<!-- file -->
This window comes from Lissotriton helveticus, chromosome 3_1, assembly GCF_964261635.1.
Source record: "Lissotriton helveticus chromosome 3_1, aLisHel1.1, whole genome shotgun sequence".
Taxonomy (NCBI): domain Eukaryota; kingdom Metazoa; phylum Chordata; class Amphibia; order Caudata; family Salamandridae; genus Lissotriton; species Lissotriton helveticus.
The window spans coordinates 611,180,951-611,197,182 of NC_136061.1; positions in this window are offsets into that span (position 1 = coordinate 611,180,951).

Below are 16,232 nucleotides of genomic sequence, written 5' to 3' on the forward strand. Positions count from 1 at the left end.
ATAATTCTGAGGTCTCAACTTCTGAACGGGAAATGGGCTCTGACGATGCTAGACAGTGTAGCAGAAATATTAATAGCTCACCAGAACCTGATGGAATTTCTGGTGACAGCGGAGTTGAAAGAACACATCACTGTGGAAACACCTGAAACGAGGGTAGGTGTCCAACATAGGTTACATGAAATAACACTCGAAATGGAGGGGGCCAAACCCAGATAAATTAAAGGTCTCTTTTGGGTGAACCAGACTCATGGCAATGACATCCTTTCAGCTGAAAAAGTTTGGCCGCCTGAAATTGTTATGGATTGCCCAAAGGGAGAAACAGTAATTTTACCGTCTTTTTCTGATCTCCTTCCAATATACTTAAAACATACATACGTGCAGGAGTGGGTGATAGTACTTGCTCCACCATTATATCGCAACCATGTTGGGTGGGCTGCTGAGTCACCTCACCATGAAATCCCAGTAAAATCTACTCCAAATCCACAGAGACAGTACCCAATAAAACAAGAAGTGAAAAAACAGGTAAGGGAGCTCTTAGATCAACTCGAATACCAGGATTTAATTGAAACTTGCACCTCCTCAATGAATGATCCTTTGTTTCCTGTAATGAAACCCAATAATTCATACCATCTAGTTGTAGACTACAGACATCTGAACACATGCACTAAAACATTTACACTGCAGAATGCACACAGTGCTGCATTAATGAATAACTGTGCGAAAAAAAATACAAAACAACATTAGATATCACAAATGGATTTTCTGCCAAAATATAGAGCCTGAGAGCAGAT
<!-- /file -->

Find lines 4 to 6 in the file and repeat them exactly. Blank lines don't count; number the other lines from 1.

The window spans coordinates 611,180,951-611,197,182 of NC_136061.1; positions in this window are offsets into that span (position 1 = coordinate 611,180,951).

Below are 16,232 nucleotides of genomic sequence, written 5' to 3' on the forward strand. Positions count from 1 at the left end.
ATAATTCTGAGGTCTCAACTTCTGAACGGGAAATGGGCTCTGACGATGCTAGACAGTGTAGCAGAAATATTAATAGCTCACCAGAACCTGATGGAATTTCTGGTGACAGCGGAGTTGAAAGAACACATCACTGTGGAAACACCTGAAACGAGGGTAGGTGTCCAACATAGGTTACATGAAATAACACTCGAAATGGAGGGGGCCAAACCCAGATAAATTAAAGGTCTCTTTTGGGTGAACCAGACTCATGGCAATGACATCCTTTCAGCTGAAAAAGTTTGGCCGCCTGAAATTGTTATGGATTGCCCAAAGGGAGAAACAGTAATTTTACCGTCTTTTTCTGATCTCCTTCCAATATACTTAAAACATACATACGTGCAGGAGTGGGTGATAGTACTTGCTCCACCATTATATCGCAACCATGTTGGGTGGGCTGCTGAGTCACCTCACCATGAAATCCCAGTAAAATCTACTCCAAATCCACAGAGACAGTACCCAATAAAACAAGAAGTGAAAAAACAGGTAAGGGAGCTCTTAGATCAACTCGAATACCAGGATTTAATTGAAACTTGCACCTCCTCAATGAATGATCCTTTGTTTCCTGTAATGAAACCCAATAATTCATACCATCTAGTTGTAGACTACAGACATCTGAACACATGCACTAAAACATTTACACTGCAGAATGCACACAGTGCTGCATTAATGAATAACTGTGCGAAAAAAAATACAAAACAACATTAGATATCACAAATGGATTTTCTGCCAAAATATAGAGCCTGAGAGCAGAT